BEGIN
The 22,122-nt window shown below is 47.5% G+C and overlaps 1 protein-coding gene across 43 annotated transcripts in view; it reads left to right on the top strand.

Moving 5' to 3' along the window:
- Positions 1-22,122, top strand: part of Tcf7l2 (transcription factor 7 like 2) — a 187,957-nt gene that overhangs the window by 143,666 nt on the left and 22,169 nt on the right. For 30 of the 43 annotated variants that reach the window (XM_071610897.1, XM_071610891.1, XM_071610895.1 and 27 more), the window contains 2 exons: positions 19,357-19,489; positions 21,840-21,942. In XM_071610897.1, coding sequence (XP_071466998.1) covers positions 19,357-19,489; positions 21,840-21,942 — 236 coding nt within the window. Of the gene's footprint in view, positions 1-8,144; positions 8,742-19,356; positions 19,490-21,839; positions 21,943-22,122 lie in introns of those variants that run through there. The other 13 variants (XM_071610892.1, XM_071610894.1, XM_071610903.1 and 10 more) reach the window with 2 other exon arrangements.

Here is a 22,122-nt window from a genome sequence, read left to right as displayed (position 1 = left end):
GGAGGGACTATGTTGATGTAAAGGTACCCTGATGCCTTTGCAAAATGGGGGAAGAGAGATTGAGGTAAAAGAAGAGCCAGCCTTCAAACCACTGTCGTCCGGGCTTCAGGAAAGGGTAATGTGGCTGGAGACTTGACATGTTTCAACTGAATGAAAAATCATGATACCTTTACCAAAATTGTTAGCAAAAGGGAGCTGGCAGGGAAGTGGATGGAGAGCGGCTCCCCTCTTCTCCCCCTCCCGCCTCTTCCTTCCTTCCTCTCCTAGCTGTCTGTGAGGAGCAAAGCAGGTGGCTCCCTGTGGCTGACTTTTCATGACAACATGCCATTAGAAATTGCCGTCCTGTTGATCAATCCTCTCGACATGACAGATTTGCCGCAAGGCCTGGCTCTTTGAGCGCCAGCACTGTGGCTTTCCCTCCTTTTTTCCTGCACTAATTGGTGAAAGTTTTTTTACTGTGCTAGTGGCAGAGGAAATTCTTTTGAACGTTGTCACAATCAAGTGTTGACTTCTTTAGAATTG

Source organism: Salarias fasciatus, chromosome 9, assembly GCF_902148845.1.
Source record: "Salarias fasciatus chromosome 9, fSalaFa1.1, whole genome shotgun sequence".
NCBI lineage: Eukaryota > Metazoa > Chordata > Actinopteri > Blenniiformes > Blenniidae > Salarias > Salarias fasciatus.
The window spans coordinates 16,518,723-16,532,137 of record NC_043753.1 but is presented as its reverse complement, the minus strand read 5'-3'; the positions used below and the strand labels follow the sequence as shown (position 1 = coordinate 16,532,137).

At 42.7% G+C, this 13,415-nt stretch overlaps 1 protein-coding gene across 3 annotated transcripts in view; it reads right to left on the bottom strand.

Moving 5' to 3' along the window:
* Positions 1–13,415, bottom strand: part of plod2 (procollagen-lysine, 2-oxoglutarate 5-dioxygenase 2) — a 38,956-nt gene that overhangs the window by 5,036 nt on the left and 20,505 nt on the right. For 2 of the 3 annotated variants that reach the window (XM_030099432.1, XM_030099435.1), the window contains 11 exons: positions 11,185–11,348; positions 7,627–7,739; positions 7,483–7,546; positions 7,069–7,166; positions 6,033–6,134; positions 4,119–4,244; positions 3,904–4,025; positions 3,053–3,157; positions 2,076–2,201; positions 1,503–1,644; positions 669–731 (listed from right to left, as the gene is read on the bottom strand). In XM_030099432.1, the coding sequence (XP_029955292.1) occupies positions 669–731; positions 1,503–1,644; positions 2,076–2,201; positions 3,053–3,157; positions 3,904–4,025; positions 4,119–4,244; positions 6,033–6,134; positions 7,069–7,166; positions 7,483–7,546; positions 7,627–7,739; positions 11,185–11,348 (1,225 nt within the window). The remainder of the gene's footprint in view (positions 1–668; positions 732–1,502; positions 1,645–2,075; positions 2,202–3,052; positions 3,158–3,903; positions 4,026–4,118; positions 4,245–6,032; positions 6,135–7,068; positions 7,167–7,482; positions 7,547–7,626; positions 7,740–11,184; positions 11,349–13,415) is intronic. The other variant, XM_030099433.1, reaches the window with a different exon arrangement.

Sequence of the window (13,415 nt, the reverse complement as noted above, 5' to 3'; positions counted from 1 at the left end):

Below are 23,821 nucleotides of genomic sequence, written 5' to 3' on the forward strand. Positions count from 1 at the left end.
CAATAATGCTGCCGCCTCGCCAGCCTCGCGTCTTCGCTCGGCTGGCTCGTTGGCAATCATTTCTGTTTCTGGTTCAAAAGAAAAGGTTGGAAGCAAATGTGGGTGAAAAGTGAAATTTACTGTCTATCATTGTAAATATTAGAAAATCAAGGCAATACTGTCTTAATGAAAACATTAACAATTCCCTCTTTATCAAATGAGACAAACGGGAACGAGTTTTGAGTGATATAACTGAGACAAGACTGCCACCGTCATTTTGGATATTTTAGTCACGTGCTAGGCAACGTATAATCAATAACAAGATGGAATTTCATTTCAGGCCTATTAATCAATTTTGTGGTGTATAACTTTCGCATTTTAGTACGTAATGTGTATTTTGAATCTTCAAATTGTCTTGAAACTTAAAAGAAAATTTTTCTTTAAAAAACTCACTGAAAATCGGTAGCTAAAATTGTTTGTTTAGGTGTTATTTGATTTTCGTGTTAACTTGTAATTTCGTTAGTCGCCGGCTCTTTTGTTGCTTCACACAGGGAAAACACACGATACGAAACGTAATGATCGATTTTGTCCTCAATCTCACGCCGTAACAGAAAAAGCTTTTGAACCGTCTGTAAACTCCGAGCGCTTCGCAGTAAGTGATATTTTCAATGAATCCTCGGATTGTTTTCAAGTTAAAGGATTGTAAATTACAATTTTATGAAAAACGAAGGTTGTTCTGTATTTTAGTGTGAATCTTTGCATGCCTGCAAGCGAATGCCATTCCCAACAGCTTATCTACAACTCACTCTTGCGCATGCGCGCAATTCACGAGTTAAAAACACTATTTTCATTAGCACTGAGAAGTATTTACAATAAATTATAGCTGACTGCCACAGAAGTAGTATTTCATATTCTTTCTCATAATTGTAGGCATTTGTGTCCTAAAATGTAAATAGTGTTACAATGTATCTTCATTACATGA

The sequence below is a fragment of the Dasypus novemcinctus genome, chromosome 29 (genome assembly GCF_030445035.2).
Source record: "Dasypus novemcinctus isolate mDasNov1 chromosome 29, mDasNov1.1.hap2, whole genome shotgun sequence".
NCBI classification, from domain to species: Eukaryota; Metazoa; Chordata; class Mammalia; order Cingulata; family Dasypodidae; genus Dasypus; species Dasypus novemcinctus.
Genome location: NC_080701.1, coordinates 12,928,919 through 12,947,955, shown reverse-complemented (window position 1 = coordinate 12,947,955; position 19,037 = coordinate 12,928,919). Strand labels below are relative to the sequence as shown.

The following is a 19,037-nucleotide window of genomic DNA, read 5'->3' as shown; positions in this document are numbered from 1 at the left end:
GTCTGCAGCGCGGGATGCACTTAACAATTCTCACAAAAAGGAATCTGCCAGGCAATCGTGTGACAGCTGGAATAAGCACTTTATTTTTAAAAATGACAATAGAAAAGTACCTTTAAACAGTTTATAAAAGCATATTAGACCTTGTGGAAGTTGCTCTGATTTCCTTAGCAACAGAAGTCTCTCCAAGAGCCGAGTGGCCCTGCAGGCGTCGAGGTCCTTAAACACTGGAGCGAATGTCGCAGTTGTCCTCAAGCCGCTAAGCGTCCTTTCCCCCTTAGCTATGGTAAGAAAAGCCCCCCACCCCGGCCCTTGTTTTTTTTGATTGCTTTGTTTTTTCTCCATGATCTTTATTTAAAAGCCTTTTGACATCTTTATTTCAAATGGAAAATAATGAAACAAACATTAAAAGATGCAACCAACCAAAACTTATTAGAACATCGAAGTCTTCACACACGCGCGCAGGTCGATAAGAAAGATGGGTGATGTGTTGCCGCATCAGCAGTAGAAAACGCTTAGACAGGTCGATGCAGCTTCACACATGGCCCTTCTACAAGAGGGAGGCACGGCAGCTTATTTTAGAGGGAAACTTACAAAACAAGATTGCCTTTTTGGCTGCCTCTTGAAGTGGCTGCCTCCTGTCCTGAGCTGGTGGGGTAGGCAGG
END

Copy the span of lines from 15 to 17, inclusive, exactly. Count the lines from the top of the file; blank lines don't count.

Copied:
CAATAATGCTGCCGCCTCGCCAGCCTCGCGTCTTCGCTCGGCTGGCTCGTTGGCAATCATTTCTGTTTCTGGTTCAAAAGAAAAGGTTGGAAGCAAATGTGGGTGAAAAGTGAAATTTACTGTCTATCATTGTAAATATTAGAAAATCAAGGCAATACTGTCTTAATGAAAACATTAACAATTCCCTCTTTATCAAATGAGACAAACGGGAACGAGTTTTGAGTGATATAACTGAGACAAGACTGCCACCGTCATTTTGGATATTTTAGTCACGTGCTAGGCAACGTATAATCAATAACAAGATGGAATTTCATTTCAGGCCTATTAATCAATTTTGTGGTGTATAACTTTCGCATTTTAGTACGTAATGTGTATTTTGAATCTTCAAATTGTCTTGAAACTTAAAAGAAAATTTTTCTTTAAAAAACTCACTGAAAATCGGTAGCTAAAATTGTTTGTTTAGGTGTTATTTGATTTTCGTGTTAACTTGTAATTTCGTTAGTCGCCGGCTCTTTTGTTGCTTCACACAGGGAAAACACACGATACGAAACGTAATGATCGATTTTGTCCTCAATCTCACGCCGTAACAGAAAAAGCTTTTGAACCGTCTGTAAACTCCGAGCGCTTCGCAGTAAGTGATATTTTCAATGAATCCTCGGATTGTTTTCAAGTTAAAGGATTGTAAATTACAATTTTATGAAAAACGAAGGTTGTTCTGTATTTTAGTGTGAATCTTTGCATGCCTGCAAGCGAATGCCATTCCCAACAGCTTATCTACAACTCACTCTTGCGCATGCGCGCAATTCACGAGTTAAAAACACTATTTTCATTAGCACTGAGAAGTATTTACAATAAATTATAGCTGACTGCCACAGAAGTAGTATTTCATATTCTTTCTCATAATTGTAGGCATTTGTGTCCTAAAATGTAAATAGTGTTACAATGTATCTTCATTACATGA

The sequence below is a fragment of the Dasypus novemcinctus genome, chromosome 29 (genome assembly GCF_030445035.2).
Source record: "Dasypus novemcinctus isolate mDasNov1 chromosome 29, mDasNov1.1.hap2, whole genome shotgun sequence".